There have been few radical shifts in instrumentation of music in all genres since guitar became the lead instrument of choice for a majority of music acts. Mark Smart is helping to end this trend.
Mark Smart has been playing all sorts of different music over the past 25 years, from playing guitar with the U of I jazz bands, to an experimental prog-rock group. Recently, Mark has spent time helping to engineer one of the most impressive innovations in instruments since synthesizers.
The Continuum Fingerboard essentially is a synthesizer. It has monophonic and polyphonic outputs, along with the ability to produce MIDI. What separates this instrument from synthesizers of the 20th century is how it’s played. The fingers strike the surface of a long rectangle; the position affects pitch, timbre and volume.
The resultant sounds can be as rich and textured as a brass ensemble, or as smooth and mellow as a fretless bass. Unfortunately, the learning curve and the price also separate Continuum from its predecessors. These problems will fade eventually, and Continuum will turn many more heads in the future.
To see and hear Mark Smart play the Continuum Fingerboard, the Champan Stick (which any stringed instrument fan should take a look at) or with any of his old bands, got to http://www.marksmart.net. The video of Smart playing Continuum blew my mind and sold my LMA vote for Best Jazz within five minutes. Enjoy.
I will be the first to admit that I know very little about any type of blues music. I do, however, like to think that feel-good music is something we can all recognize, and Kilborn Alley is capable of conveying just that sensation. Their music is captivating, and it actually leaves you transfixed as you tap your toes to the upbeat rhythms and the catchy tunes.
Kilborn Alley is composed of five members: Andrew Duncanson, Joe Asselin, Josh Stimmel, Chris Breen and Ed O’Hara. Together they form what seems like a small orchestra of three guitars, a harp, electric bass, drums and vocals.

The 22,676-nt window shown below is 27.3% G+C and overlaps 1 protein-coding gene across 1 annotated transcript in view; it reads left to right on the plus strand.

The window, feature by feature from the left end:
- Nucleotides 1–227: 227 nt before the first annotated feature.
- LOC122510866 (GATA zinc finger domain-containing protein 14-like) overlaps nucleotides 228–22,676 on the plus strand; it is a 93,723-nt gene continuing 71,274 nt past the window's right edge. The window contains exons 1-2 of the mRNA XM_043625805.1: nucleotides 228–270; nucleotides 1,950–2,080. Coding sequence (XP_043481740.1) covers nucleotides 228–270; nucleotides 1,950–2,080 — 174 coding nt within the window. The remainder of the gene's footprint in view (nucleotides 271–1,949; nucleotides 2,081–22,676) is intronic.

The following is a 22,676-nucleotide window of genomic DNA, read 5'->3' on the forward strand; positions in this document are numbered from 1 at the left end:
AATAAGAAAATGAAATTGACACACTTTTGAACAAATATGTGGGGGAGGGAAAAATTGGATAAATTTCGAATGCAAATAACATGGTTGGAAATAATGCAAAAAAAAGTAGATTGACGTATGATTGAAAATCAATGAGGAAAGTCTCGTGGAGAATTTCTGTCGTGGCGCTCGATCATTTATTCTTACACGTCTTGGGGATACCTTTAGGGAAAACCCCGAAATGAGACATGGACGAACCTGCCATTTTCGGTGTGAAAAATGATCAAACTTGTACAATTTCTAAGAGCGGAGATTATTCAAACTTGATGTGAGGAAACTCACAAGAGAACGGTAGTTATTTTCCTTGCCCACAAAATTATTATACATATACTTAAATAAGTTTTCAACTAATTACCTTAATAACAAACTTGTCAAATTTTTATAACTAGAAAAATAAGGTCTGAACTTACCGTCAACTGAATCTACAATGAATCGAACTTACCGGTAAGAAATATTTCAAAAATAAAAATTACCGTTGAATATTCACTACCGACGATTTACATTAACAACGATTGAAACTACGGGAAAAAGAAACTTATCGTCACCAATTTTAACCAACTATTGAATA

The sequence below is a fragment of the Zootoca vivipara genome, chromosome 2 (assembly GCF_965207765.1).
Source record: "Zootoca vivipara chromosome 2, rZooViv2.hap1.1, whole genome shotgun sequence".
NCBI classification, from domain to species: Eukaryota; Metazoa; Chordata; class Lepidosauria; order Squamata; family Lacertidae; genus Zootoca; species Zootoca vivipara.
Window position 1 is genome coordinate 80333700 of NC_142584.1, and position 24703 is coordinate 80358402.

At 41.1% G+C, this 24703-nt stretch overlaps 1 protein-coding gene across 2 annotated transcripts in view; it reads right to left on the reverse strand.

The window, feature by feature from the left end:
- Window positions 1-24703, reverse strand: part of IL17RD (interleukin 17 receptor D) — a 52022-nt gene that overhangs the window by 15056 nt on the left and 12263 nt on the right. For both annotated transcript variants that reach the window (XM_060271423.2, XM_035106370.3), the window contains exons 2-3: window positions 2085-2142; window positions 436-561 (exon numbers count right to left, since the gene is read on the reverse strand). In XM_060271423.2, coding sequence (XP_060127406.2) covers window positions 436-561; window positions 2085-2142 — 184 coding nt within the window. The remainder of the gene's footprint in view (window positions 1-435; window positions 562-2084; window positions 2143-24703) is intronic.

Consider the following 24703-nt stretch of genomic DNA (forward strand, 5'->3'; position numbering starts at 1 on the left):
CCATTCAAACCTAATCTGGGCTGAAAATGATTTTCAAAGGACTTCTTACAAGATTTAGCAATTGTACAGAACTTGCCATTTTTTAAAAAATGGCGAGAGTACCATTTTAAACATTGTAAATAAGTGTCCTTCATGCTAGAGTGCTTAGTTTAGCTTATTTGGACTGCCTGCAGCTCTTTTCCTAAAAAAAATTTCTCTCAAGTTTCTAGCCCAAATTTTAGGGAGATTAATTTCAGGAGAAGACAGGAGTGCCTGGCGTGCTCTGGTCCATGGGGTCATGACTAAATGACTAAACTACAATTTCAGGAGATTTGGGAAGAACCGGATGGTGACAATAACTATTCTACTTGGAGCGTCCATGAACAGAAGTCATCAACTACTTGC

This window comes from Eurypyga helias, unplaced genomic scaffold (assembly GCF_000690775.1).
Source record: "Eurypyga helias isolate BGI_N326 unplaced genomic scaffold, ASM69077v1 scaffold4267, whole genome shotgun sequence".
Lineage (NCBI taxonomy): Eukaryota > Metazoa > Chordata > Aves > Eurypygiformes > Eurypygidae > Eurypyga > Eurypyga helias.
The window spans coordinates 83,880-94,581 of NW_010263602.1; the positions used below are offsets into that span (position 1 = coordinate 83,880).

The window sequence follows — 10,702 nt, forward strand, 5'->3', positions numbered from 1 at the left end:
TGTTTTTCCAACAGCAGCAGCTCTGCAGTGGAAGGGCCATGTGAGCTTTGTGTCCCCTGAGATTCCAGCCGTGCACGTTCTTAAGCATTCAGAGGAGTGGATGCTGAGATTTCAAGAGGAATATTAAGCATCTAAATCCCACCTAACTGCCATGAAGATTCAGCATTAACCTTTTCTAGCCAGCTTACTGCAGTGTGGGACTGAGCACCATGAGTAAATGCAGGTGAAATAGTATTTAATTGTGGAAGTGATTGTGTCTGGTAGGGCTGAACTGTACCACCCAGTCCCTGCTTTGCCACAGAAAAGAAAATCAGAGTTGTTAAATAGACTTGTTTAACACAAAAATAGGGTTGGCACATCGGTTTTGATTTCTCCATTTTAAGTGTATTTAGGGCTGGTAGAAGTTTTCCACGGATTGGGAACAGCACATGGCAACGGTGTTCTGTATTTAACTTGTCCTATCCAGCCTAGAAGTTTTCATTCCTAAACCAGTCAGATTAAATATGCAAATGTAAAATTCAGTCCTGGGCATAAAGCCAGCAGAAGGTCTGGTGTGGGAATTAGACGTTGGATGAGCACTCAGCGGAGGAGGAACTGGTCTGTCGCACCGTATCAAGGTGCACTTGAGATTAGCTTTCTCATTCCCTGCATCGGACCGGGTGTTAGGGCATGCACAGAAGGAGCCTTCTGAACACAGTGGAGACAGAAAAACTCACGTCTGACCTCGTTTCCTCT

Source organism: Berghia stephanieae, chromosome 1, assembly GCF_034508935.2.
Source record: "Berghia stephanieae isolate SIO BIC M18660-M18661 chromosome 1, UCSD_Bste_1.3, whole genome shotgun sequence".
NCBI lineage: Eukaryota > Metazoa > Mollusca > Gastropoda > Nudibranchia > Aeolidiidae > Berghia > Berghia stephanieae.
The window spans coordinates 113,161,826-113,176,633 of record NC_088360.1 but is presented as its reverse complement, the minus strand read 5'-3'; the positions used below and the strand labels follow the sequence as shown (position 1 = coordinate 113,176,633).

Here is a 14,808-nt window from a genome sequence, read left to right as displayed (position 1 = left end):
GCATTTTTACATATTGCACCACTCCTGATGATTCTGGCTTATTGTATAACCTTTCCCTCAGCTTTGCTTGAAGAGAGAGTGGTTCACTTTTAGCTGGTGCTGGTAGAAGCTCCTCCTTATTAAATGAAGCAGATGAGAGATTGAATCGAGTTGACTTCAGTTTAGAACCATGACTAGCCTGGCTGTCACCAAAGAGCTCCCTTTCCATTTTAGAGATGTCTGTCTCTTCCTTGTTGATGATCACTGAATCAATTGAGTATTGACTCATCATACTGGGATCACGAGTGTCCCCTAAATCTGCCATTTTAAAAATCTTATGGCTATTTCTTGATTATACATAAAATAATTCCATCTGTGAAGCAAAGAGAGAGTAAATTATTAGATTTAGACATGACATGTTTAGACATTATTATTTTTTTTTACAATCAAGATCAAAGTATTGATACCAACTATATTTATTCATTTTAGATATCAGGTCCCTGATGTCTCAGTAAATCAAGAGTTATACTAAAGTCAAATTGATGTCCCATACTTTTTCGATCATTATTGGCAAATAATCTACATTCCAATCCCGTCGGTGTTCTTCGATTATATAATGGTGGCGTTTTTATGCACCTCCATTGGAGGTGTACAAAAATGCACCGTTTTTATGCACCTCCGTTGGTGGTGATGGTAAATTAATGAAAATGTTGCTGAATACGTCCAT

If this sounds interesting enough and you would like to educate yourself, check them out at myspace.com/kilbornalley. Three songs are featured, none of which are downloadable, but do yourself a favor and listen to “Too Tired.” It really gives you a feel for what southern soul is supposed to sounds like.
The Impalas burst onto the Champaign-Urbana music scene in 1992 led by lead guitarist Bruce Rummenie. The Texas-Blues group has been laying down great live shows across the area ever since. Somehow, Rummenie manages to balance time among three different bands in the area, the other two being The Virtues and The Javelinas. Bruce writes original tracks for all three bands, as well as playing songs written by the finest Texas-Blues acts. Lead singer Dawna Nelson is The Impalas’ current lead singer, and clearly, with two nominations, the group has made quite a statement on the local music scene over the past decade.
Nelson’s powerful, intense vocals are the perfect compliment to Rummenie’s riffs, which come straight from central Illinois. “Bruiser,” as friends of Rummenie call him, is from Quincy, Ill., where he attended Quincy University. The most curious thing about The Impalas is the fact that they almost remind you of ZZ Top, but you quickly realize that the saxophone player, Peter Roubal, keeps the blues influence on the surface, rather than the rock influence. Texas-Blues is a fine mixture of both rock and blues, and The Impalas know which came first: the blues. Keep an eye on the buzz CU Calendar for upcoming shows featuring any of these three bands.